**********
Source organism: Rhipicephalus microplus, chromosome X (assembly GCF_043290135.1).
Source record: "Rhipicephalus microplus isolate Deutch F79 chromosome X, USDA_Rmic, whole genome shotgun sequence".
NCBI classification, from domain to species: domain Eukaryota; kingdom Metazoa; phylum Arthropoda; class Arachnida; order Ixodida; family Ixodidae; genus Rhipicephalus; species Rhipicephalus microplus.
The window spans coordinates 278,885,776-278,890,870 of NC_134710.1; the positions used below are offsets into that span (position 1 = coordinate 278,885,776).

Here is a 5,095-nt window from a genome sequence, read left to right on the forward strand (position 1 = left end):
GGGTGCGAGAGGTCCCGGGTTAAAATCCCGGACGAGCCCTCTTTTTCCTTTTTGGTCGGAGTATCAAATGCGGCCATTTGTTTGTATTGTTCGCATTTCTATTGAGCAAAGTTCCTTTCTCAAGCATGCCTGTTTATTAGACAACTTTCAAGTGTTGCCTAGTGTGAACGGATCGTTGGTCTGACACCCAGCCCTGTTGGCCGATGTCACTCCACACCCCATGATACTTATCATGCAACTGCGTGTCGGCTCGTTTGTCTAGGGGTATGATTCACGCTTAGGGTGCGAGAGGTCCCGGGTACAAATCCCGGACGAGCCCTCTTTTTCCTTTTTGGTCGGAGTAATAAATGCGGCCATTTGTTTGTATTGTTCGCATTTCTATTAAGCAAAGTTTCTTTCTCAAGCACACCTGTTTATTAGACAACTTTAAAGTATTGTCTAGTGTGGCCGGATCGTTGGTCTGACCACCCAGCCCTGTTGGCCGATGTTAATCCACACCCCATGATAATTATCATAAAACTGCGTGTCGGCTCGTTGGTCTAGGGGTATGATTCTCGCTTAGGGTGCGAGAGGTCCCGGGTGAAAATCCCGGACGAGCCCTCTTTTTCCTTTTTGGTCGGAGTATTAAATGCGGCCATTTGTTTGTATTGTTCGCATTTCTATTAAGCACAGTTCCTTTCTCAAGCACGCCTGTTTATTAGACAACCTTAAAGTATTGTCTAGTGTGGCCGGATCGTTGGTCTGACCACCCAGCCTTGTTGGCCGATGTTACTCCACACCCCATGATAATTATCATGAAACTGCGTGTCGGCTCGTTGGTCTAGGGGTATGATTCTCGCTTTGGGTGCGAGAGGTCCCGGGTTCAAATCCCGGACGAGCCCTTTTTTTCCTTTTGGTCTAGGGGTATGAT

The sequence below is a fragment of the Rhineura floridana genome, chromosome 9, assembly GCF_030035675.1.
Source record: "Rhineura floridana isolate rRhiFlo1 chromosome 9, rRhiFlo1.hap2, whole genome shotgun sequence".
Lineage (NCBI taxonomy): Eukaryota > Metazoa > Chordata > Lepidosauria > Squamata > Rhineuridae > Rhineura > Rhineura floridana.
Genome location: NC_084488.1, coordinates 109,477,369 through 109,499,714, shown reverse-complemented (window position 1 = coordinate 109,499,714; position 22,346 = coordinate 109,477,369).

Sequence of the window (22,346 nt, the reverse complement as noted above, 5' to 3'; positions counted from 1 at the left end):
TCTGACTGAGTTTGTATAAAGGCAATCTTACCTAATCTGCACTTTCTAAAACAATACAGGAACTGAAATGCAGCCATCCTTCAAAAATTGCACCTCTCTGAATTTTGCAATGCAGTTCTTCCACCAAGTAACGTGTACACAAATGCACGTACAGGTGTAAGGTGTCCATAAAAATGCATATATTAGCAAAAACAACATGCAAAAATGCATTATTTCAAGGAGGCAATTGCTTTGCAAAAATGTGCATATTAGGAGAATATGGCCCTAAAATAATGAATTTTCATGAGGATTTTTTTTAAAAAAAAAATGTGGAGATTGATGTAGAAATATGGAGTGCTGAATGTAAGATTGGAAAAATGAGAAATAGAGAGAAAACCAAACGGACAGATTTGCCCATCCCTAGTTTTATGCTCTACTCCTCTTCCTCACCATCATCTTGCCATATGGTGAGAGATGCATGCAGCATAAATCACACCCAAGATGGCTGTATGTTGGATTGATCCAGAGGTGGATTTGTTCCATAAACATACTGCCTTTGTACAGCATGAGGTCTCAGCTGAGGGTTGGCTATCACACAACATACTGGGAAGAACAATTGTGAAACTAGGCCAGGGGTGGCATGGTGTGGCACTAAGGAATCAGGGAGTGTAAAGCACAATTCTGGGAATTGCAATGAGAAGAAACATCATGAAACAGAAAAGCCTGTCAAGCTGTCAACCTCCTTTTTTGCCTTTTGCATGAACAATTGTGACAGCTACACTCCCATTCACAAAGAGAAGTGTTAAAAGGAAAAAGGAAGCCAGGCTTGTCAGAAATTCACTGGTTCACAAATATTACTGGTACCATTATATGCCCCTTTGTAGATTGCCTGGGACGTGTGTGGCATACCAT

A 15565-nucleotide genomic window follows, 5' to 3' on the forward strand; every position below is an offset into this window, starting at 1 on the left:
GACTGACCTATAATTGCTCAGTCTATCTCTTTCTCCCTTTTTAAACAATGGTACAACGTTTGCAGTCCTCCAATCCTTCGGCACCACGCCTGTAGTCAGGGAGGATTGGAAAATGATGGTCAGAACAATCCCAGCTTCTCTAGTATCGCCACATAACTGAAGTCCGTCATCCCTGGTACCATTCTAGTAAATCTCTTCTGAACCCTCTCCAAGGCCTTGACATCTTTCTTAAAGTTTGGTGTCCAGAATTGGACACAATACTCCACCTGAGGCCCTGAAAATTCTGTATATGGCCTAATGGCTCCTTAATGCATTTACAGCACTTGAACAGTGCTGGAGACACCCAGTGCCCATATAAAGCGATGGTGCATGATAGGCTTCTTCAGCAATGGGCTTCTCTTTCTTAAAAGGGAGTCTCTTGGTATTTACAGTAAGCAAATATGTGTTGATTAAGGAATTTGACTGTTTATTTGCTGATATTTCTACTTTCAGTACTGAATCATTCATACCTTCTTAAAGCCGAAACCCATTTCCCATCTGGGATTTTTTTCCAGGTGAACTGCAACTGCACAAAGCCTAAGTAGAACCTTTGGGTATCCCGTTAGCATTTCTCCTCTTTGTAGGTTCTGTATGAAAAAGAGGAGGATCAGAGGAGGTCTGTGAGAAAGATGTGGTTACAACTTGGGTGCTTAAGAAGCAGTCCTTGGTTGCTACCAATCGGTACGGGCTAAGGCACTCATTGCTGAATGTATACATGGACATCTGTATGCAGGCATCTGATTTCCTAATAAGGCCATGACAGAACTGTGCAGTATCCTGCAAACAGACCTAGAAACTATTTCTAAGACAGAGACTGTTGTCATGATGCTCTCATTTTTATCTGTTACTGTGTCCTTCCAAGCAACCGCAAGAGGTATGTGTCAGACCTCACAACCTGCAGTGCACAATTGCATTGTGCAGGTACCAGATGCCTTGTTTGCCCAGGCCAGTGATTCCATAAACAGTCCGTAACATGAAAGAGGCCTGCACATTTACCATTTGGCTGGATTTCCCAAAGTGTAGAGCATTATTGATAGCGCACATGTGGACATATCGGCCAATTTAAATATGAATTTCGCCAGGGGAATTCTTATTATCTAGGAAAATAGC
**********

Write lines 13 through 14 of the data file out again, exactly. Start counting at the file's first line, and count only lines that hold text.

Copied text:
A 15565-nucleotide genomic window follows, 5' to 3' on the forward strand; every position below is an offset into this window, starting at 1 on the left:
GACTGACCTATAATTGCTCAGTCTATCTCTTTCTCCCTTTTTAAACAATGGTACAACGTTTGCAGTCCTCCAATCCTTCGGCACCACGCCTGTAGTCAGGGAGGATTGGAAAATGATGGTCAGAACAATCCCAGCTTCTCTAGTATCGCCACATAACTGAAGTCCGTCATCCCTGGTACCATTCTAGTAAATCTCTTCTGAACCCTCTCCAAGGCCTTGACATCTTTCTTAAAGTTTGGTGTCCAGAATTGGACACAATACTCCACCTGAGGCCCTGAAAATTCTGTATATGGCCTAATGGCTCCTTAATGCATTTACAGCACTTGAACAGTGCTGGAGACACCCAGTGCCCATATAAAGCGATGGTGCATGATAGGCTTCTTCAGCAATGGGCTTCTCTTTCTTAAAAGGGAGTCTCTTGGTATTTACAGTAAGCAAATATGTGTTGATTAAGGAATTTGACTGTTTATTTGCTGATATTTCTACTTTCAGTACTGAATCATTCATACCTTCTTAAAGCCGAAACCCATTTCCCATCTGGGATTTTTTTCCAGGTGAACTGCAACTGCACAAAGCCTAAGTAGAACCTTTGGGTATCCCGTTAGCATTTCTCCTCTTTGTAGGTTCTGTATGAAAAAGAGGAGGATCAGAGGAGGTCTGTGAGAAAGATGTGGTTACAACTTGGGTGCTTAAGAAGCAGTCCTTGGTTGCTACCAATCGGTACGGGCTAAGGCACTCATTGCTGAATGTATACATGGACATCTGTATGCAGGCATCTGATTTCCTAATAAGGCCATGACAGAACTGTGCAGTATCCTGCAAACAGACCTAGAAACTATTTCTAAGACAGAGACTGTTGTCATGATGCTCTCATTTTTATCTGTTACTGTGTCCTTCCAAGCAACCGCAAGAGGTATGTGTCAGACCTCACAACCTGCAGTGCACAATTGCATTGTGCAGGTACCAGATGCCTTGTTTGCCCAGGCCAGTGATTCCATAAACAGTCCGTAACATGAAAGAGGCCTGCACATTTACCATTTGGCTGGATTTCCCAAAGTGTAGAGCATTATTGATAGCGCACATGTGGACATATCGGCCAATTTAAATATGAATTTCGCCAGGGGAATTCTTATTATCTAGGAAAATAGC